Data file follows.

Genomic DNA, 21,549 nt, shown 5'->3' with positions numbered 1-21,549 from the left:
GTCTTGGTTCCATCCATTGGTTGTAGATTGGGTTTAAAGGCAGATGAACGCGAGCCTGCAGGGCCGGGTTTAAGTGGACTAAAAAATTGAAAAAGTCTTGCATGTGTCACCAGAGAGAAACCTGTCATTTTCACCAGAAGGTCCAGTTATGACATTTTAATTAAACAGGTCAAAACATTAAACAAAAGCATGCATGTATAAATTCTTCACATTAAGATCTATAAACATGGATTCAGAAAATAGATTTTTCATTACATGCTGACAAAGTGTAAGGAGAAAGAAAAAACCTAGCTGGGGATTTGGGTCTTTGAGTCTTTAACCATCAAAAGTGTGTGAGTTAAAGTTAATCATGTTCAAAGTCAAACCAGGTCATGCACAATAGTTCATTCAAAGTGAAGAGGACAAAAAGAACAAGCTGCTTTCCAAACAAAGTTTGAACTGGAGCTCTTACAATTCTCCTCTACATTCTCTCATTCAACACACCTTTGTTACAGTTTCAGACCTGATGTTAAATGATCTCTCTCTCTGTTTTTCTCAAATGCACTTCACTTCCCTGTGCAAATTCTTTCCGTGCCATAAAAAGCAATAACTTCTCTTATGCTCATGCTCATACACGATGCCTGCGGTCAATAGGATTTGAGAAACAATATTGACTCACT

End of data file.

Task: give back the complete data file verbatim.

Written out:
Genomic DNA, 21,549 nt, shown 5'->3' with positions numbered 1-21,549 from the left:
GTCTTGGTTCCATCCATTGGTTGTAGATTGGGTTTAAAGGCAGATGAACGCGAGCCTGCAGGGCCGGGTTTAAGTGGACTAAAAAATTGAAAAAGTCTTGCATGTGTCACCAGAGAGAAACCTGTCATTTTCACCAGAAGGTCCAGTTATGACATTTTAATTAAACAGGTCAAAACATTAAACAAAAGCATGCATGTATAAATTCTTCACATTAAGATCTATAAACATGGATTCAGAAAATAGATTTTTCATTACATGCTGACAAAGTGTAAGGAGAAAGAAAAAACCTAGCTGGGGATTTGGGTCTTTGAGTCTTTAACCATCAAAAGTGTGTGAGTTAAAGTTAATCATGTTCAAAGTCAAACCAGGTCATGCACAATAGTTCATTCAAAGTGAAGAGGACAAAAAGAACAAGCTGCTTTCCAAACAAAGTTTGAACTGGAGCTCTTACAATTCTCCTCTACATTCTCTCATTCAACACACCTTTGTTACAGTTTCAGACCTGATGTTAAATGATCTCTCTCTCTGTTTTTCTCAAATGCACTTCACTTCCCTGTGCAAATTCTTTCCGTGCCATAAAAAGCAATAACTTCTCTTATGCTCATGCTCATACACGATGCCTGCGGTCAATAGGATTTGAGAAACAATATTGACTCACT